Raudales is not alone in tending to the students. Her friend, senior Sydney Young, is there to help her. Young remembers hearing about Raudales, but never knew her until this year and they quickly became friends. She says hearing about the program made her like Raudales even more. 

Though she joined to help Raudales, Young mostly wanted to help with the program because she wanted to be a part of supporting the kids.

“In elementary school, I just struggled,” Young said. “I would often just miss my parents a lot. I would cry a lot, and being able to see these kids enjoy their time at an elementary school and being able to help them with homework or just have fun with them means a lot.” 


Senior Sydney Young works with Raudales for NHS on Oct 26. She conversed with the students as they did their work (Grace Elder)

Throughout Raudales’s time in planning and starting up the program, she has left an impact on even those outside of it. One example of this is her influence on Lanza. She says she is very proud that Raudales has taken a step to help these kids who need it.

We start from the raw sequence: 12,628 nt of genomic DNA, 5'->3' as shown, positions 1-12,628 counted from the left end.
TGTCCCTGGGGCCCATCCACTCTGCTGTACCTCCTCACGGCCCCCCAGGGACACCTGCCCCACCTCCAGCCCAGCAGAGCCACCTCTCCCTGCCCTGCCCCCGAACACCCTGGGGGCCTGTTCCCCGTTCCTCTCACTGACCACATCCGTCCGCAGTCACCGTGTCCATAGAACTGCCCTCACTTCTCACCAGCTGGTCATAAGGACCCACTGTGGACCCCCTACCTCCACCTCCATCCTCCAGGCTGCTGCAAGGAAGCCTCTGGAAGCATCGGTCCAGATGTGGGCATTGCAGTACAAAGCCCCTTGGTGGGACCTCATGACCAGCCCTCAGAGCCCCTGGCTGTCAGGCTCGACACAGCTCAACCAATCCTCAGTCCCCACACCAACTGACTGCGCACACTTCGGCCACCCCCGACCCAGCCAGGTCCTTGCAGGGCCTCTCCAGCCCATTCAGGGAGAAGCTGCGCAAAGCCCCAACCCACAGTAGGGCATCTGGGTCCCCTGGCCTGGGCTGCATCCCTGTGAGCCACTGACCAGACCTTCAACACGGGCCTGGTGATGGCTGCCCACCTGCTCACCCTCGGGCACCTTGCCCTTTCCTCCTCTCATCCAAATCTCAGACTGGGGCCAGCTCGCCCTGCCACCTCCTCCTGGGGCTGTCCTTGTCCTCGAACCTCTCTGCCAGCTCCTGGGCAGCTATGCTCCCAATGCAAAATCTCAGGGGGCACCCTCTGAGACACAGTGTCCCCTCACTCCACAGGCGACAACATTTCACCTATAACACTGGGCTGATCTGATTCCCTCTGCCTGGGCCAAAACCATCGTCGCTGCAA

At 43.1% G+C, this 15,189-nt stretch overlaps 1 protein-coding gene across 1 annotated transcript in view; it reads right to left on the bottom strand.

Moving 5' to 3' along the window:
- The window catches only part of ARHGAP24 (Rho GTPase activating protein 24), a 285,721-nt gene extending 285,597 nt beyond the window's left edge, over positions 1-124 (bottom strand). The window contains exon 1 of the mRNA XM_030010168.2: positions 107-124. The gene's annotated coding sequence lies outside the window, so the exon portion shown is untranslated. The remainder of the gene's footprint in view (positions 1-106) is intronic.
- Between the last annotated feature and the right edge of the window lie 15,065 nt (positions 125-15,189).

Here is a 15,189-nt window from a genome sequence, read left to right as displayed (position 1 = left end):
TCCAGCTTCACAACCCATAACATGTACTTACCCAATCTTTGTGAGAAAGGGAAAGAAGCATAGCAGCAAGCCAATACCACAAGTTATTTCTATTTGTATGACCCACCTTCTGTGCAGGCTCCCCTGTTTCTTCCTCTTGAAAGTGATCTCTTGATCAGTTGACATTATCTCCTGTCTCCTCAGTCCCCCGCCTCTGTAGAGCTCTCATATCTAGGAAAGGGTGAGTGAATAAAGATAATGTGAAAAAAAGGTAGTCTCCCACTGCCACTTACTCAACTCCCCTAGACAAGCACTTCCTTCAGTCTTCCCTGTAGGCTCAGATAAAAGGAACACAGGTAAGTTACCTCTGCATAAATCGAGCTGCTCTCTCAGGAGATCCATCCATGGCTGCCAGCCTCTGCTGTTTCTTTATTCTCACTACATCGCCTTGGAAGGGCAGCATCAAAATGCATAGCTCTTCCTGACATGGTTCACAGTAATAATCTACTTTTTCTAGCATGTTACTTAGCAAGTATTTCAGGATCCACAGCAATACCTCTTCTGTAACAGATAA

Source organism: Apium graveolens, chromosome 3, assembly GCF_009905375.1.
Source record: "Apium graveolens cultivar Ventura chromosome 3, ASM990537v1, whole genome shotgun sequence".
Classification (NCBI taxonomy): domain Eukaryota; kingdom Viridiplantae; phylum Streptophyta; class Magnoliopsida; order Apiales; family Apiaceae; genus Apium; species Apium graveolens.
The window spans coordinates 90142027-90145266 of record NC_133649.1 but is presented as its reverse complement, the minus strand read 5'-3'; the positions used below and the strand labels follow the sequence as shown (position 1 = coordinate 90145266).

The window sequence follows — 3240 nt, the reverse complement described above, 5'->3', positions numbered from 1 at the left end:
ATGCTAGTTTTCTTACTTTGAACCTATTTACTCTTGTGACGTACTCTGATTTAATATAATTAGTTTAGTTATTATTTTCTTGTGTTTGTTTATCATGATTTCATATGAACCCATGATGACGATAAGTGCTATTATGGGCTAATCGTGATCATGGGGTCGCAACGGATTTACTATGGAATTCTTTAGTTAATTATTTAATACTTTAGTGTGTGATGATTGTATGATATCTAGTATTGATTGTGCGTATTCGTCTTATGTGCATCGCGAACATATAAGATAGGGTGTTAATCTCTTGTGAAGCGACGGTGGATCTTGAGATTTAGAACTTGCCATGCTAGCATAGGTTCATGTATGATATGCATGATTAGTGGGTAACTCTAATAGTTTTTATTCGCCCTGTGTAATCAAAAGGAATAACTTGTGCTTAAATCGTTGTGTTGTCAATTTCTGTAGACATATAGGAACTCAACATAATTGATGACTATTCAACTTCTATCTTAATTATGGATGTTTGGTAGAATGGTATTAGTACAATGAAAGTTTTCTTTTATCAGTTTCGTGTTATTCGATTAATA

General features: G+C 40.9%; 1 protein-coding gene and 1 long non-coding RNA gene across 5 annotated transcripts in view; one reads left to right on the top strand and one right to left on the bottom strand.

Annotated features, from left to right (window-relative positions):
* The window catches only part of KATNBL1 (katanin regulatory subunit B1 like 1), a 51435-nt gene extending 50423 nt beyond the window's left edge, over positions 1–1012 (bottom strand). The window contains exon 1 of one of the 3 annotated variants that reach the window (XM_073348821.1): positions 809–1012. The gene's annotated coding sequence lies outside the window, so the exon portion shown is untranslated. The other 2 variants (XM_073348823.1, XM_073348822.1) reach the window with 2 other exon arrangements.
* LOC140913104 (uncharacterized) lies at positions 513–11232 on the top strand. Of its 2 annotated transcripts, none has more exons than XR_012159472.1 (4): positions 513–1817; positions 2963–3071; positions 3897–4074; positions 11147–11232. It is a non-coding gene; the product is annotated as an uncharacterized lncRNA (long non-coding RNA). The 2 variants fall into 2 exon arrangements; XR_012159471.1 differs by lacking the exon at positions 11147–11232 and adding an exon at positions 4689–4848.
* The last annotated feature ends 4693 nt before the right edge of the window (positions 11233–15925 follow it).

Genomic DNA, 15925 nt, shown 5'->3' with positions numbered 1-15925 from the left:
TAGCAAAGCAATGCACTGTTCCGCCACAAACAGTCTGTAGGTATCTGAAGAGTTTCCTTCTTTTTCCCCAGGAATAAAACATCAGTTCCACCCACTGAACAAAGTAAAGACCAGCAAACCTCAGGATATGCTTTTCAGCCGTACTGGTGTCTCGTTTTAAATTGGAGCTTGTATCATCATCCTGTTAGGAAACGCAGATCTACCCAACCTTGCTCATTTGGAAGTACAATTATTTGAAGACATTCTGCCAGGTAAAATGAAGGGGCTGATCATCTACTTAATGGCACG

She understands the struggles that Raudales had as a child and knows that they weren’t unique to her. 

“There’s a lot of families, not only in this state, in many states, that are limited (and) that have this problem,” Lanza said. “Their children have bad grades because their parents don’t know how to help them with their homework. It really makes me happy that she can help others.”

But Lanza isn’t the only one who sees the positive impact that this program will have on these students. Ferguson thinks this will benefit those on both sides of the program.

“I think it’s a great opportunity for the students to serve in the elementary schools,” Ferguson said. “And I think the elementary schools could greatly benefit from high school students who are willing to help.”

Even though this has just started up, Raudales is already thinking about what the future may look like. 

She understands that it will be hard to keep it going if someone is not there to continue it next year, but she hopes to keep it going until at least the end of this year. 

She hopes to find another volunteer to be in charge and continue it so that more people will be able to benefit from the program. 

Even if it doesn’t continue, Raudales hopes she was able to help the kids to have a different experience than she did.

“I understand them, and I feel for them…,” Raudales said. “I hope that I help them in a way that they will feel comfortable and not feel some sort of anger towards themselves. We’re all different … and to not compare themselves to other people because (they are) all different.”